Just like the Recon, the Turtle Beach React-R Controller has some additional buttons and features to augment the controller experience. This starts at the bottom, where we have two paddle buttons. These two inputs reside right where your fingers wrap around the controller for a quick squeeze to actuate. These bottom buttons offer a nice tactile click with each press and have the same speckled pattern as the back buttons to easy identification. These are meant to be remapped to another single action on the controller. I do appreciate this set of paddles, as it is something that generally was reserved for more expensive gamepads. Otherwise, there is some Turtle Beach branding and certifications on the back label.

The other primary feature that makes the Turtle Beach React-R Controller stand out can be found at the top. Traditional Xbox Wireless controllers have a standard 3.5mm audio jack at the bottom for audio out and microphone input. However, these added buttons allow for some on-the-fly adjustments. These adjustments are simplified from the Recon Controller. Starting from the left side, we have the Superhuman Hearing button, which accents frequencies in the audio output to hear specific cues like footsteps and weapon reloads. The right button is for microphone mute, which is pretty self-explanatory, and it will glow red when active. In the middle, we have what Turtle Beach calls the D-Pad Shift. Pressing this in combination with the D-pad buttons will let you change the audio out. With the D-Pad up and down, you will be able to increase and decrease the output volume. Meanwhile, the left and right D-pad buttons are used to balance between your game and chat audio. Finally, if you double press the D-Pad Shift button, you can remap the back two paddles, as aforementioned.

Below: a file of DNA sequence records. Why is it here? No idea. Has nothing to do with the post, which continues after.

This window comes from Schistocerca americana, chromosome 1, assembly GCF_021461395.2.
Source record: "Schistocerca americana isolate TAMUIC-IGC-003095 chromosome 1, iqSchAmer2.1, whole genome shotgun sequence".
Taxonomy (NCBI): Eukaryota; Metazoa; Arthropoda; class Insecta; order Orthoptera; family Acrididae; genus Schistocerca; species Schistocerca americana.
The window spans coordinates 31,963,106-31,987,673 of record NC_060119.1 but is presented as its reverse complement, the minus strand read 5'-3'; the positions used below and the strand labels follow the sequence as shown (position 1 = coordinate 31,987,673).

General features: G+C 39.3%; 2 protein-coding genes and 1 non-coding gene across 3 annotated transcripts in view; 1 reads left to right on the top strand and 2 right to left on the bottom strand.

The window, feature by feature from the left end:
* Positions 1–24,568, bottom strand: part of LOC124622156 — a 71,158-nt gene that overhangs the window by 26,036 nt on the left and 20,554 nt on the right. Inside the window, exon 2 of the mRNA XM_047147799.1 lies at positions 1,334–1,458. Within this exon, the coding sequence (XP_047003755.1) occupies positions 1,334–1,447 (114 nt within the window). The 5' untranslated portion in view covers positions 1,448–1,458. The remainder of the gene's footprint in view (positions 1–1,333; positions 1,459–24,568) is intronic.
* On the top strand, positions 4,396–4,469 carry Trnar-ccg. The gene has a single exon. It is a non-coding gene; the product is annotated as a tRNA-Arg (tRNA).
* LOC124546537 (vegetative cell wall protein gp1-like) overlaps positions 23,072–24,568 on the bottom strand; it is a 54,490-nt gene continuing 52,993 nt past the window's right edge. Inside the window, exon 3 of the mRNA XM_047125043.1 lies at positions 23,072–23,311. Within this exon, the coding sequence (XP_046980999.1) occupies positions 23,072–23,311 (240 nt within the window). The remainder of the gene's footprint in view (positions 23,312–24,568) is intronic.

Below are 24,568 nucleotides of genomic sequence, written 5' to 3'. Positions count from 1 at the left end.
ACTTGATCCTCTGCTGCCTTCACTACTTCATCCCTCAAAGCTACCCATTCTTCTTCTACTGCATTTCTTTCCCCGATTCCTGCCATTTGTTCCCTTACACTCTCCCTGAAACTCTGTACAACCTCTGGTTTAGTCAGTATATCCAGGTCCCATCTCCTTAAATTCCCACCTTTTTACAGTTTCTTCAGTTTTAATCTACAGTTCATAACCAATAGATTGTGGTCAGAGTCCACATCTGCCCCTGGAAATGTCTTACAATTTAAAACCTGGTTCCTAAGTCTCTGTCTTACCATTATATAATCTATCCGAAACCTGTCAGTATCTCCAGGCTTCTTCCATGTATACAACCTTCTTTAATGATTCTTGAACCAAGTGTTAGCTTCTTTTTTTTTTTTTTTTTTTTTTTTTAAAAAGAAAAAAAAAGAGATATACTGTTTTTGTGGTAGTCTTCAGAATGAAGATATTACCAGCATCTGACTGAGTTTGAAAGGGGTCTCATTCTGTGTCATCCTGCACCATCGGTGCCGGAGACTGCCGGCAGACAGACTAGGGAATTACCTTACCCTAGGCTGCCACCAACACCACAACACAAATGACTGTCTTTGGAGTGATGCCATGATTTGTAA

Turning to the side facing the user, you can see a single 3.5mm combination audio jack to plug in your headset. The other main difference is the grip texture on the back two arms. Compared to the OEM Microsoft Xbox controllers, this is an improvement, as they make it easier to grip onto the controller. On the other hand, this is a rougher texture than the rubber grips on the Recon, which makes it a bit less comfortable. Otherwise, as I have mentioned already, the React-R controller will work with Windows 10 and 11 PCs, as well as Xbox One, Series X, and Series S consoles. You will just need to plug it into your system or console of choice, and it will be immediately recognized.

Page Index
1. Introduction, Packaging, Specifications
2. A Closer Look - Hardware
3. Subjective Performance Tests
4. Conclusion